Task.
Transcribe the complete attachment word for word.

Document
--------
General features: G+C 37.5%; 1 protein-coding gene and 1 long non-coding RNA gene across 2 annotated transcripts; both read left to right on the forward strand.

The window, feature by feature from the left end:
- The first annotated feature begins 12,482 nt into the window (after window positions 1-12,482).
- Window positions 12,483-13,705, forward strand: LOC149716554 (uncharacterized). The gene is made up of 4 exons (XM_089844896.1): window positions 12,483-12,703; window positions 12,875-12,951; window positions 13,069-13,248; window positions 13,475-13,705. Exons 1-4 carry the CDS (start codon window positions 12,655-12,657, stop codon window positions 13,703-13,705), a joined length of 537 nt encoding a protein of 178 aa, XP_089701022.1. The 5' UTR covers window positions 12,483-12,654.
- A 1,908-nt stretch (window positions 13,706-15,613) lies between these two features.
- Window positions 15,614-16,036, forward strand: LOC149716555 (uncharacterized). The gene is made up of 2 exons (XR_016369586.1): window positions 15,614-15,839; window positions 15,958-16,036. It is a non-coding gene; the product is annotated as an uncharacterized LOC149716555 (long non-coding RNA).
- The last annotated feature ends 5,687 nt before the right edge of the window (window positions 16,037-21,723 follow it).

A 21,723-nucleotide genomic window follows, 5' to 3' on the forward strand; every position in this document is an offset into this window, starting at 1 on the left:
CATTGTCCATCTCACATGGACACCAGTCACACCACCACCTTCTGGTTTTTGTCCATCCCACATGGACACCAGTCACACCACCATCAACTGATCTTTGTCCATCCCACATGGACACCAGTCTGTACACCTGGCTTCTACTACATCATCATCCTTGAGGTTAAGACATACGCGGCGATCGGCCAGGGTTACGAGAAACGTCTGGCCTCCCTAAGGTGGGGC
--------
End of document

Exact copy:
General features: G+C 37.5%; 1 protein-coding gene and 1 long non-coding RNA gene across 2 annotated transcripts; both read left to right on the forward strand.

The window, feature by feature from the left end:
- The first annotated feature begins 12,482 nt into the window (after window positions 1-12,482).
- Window positions 12,483-13,705, forward strand: LOC149716554 (uncharacterized). The gene is made up of 4 exons (XM_089844896.1): window positions 12,483-12,703; window positions 12,875-12,951; window positions 13,069-13,248; window positions 13,475-13,705. Exons 1-4 carry the CDS (start codon window positions 12,655-12,657, stop codon window positions 13,703-13,705), a joined length of 537 nt encoding a protein of 178 aa, XP_089701022.1. The 5' UTR covers window positions 12,483-12,654.
- A 1,908-nt stretch (window positions 13,706-15,613) lies between these two features.
- Window positions 15,614-16,036, forward strand: LOC149716555 (uncharacterized). The gene is made up of 2 exons (XR_016369586.1): window positions 15,614-15,839; window positions 15,958-16,036. It is a non-coding gene; the product is annotated as an uncharacterized LOC149716555 (long non-coding RNA).
- The last annotated feature ends 5,687 nt before the right edge of the window (window positions 16,037-21,723 follow it).

A 21,723-nucleotide genomic window follows, 5' to 3' on the forward strand; every position in this document is an offset into this window, starting at 1 on the left:
CATTGTCCATCTCACATGGACACCAGTCACACCACCACCTTCTGGTTTTTGTCCATCCCACATGGACACCAGTCACACCACCATCAACTGATCTTTGTCCATCCCACATGGACACCAGTCTGTACACCTGGCTTCTACTACATCATCATCCTTGAGGTTAAGACATACGCGGCGATCGGCCAGGGTTACGAGAAACGTCTGGCCTCCCTAAGGTGGGGC